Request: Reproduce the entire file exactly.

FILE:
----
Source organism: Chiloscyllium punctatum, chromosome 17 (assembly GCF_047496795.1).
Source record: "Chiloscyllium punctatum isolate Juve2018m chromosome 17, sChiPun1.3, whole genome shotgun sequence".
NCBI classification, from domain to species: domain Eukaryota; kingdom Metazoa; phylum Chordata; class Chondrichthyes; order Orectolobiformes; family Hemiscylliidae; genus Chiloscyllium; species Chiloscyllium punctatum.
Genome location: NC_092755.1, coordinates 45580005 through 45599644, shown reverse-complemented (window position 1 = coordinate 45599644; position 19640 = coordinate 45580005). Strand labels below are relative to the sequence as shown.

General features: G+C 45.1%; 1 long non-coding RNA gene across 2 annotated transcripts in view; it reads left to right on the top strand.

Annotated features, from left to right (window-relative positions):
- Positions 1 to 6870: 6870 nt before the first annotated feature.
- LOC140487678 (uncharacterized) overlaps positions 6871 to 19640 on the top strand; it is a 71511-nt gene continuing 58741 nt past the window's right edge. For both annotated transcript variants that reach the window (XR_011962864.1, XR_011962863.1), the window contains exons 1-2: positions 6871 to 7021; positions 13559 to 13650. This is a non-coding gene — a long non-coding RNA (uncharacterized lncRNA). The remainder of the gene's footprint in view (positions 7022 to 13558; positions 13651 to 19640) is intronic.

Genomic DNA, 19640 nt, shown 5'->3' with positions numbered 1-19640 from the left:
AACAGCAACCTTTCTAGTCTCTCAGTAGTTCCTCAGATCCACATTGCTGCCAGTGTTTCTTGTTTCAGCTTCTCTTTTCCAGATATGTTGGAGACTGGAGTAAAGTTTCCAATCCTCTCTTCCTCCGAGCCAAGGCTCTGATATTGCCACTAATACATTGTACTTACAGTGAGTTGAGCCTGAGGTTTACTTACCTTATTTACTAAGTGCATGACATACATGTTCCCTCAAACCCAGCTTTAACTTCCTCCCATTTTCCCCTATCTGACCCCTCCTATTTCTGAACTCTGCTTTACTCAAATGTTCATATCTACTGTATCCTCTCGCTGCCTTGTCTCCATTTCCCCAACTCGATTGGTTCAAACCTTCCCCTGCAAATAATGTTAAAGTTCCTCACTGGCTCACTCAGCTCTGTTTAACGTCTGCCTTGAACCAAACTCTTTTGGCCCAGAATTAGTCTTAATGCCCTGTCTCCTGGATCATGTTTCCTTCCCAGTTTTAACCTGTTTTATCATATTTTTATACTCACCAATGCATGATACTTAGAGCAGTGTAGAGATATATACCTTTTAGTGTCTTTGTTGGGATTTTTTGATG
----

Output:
Source organism: Chiloscyllium punctatum, chromosome 17 (assembly GCF_047496795.1).
Source record: "Chiloscyllium punctatum isolate Juve2018m chromosome 17, sChiPun1.3, whole genome shotgun sequence".
NCBI classification, from domain to species: domain Eukaryota; kingdom Metazoa; phylum Chordata; class Chondrichthyes; order Orectolobiformes; family Hemiscylliidae; genus Chiloscyllium; species Chiloscyllium punctatum.
Genome location: NC_092755.1, coordinates 45580005 through 45599644, shown reverse-complemented (window position 1 = coordinate 45599644; position 19640 = coordinate 45580005). Strand labels below are relative to the sequence as shown.

General features: G+C 45.1%; 1 long non-coding RNA gene across 2 annotated transcripts in view; it reads left to right on the top strand.

Annotated features, from left to right (window-relative positions):
- Positions 1 to 6870: 6870 nt before the first annotated feature.
- LOC140487678 (uncharacterized) overlaps positions 6871 to 19640 on the top strand; it is a 71511-nt gene continuing 58741 nt past the window's right edge. For both annotated transcript variants that reach the window (XR_011962864.1, XR_011962863.1), the window contains exons 1-2: positions 6871 to 7021; positions 13559 to 13650. This is a non-coding gene — a long non-coding RNA (uncharacterized lncRNA). The remainder of the gene's footprint in view (positions 7022 to 13558; positions 13651 to 19640) is intronic.

Genomic DNA, 19640 nt, shown 5'->3' with positions numbered 1-19640 from the left:
AACAGCAACCTTTCTAGTCTCTCAGTAGTTCCTCAGATCCACATTGCTGCCAGTGTTTCTTGTTTCAGCTTCTCTTTTCCAGATATGTTGGAGACTGGAGTAAAGTTTCCAATCCTCTCTTCCTCCGAGCCAAGGCTCTGATATTGCCACTAATACATTGTACTTACAGTGAGTTGAGCCTGAGGTTTACTTACCTTATTTACTAAGTGCATGACATACATGTTCCCTCAAACCCAGCTTTAACTTCCTCCCATTTTCCCCTATCTGACCCCTCCTATTTCTGAACTCTGCTTTACTCAAATGTTCATATCTACTGTATCCTCTCGCTGCCTTGTCTCCATTTCCCCAACTCGATTGGTTCAAACCTTCCCCTGCAAATAATGTTAAAGTTCCTCACTGGCTCACTCAGCTCTGTTTAACGTCTGCCTTGAACCAAACTCTTTTGGCCCAGAATTAGTCTTAATGCCCTGTCTCCTGGATCATGTTTCCTTCCCAGTTTTAACCTGTTTTATCATATTTTTATACTCACCAATGCATGATACTTAGAGCAGTGTAGAGATATATACCTTTTAGTGTCTTTGTTGGGATTTTTTGATG